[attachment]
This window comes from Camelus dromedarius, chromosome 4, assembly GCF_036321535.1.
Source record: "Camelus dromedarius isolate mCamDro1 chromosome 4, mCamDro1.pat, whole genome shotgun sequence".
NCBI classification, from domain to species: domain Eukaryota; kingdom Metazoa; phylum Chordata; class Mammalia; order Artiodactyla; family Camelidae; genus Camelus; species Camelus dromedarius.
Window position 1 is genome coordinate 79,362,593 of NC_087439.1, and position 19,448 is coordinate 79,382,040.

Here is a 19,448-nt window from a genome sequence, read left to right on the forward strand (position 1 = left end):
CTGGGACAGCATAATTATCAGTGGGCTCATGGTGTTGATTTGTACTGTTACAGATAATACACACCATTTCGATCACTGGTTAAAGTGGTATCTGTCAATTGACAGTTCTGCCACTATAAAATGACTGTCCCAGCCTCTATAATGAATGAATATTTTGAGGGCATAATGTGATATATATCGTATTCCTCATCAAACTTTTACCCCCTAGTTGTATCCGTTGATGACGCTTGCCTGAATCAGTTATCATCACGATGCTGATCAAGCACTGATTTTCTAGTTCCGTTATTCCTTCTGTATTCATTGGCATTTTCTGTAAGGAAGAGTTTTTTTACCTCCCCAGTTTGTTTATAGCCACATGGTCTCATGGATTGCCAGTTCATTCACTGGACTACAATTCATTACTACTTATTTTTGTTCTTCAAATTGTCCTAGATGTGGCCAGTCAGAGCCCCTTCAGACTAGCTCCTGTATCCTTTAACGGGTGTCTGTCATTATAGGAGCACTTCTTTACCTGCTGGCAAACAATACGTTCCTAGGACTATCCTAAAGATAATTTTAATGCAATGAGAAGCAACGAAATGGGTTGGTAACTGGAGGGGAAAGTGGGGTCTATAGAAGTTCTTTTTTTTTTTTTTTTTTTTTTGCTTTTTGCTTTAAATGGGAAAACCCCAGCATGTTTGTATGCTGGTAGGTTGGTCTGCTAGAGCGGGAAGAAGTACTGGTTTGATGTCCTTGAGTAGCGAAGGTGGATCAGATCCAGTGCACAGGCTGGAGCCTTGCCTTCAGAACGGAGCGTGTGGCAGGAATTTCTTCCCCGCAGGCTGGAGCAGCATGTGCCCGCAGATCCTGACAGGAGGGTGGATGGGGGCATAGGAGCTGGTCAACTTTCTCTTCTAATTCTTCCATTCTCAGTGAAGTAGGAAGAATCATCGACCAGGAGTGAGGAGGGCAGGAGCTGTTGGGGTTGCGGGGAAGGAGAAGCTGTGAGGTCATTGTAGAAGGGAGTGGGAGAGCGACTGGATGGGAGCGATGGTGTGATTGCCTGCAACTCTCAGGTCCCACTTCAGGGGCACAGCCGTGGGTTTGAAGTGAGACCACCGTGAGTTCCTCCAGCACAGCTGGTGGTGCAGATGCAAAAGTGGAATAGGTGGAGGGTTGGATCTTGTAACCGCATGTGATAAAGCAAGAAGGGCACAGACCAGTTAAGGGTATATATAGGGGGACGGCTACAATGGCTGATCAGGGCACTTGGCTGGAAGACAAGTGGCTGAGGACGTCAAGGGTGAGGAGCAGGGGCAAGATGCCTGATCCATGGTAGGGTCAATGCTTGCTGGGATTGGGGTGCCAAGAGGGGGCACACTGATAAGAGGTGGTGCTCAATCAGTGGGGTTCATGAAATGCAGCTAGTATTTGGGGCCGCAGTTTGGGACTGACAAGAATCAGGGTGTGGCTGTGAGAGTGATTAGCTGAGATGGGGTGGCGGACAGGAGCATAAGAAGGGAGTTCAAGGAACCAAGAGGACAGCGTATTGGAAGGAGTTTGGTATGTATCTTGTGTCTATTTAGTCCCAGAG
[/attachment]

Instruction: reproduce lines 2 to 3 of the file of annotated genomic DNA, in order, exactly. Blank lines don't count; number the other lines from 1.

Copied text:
Source record: "Camelus dromedarius isolate mCamDro1 chromosome 4, mCamDro1.pat, whole genome shotgun sequence".
NCBI classification, from domain to species: domain Eukaryota; kingdom Metazoa; phylum Chordata; class Mammalia; order Artiodactyla; family Camelidae; genus Camelus; species Camelus dromedarius.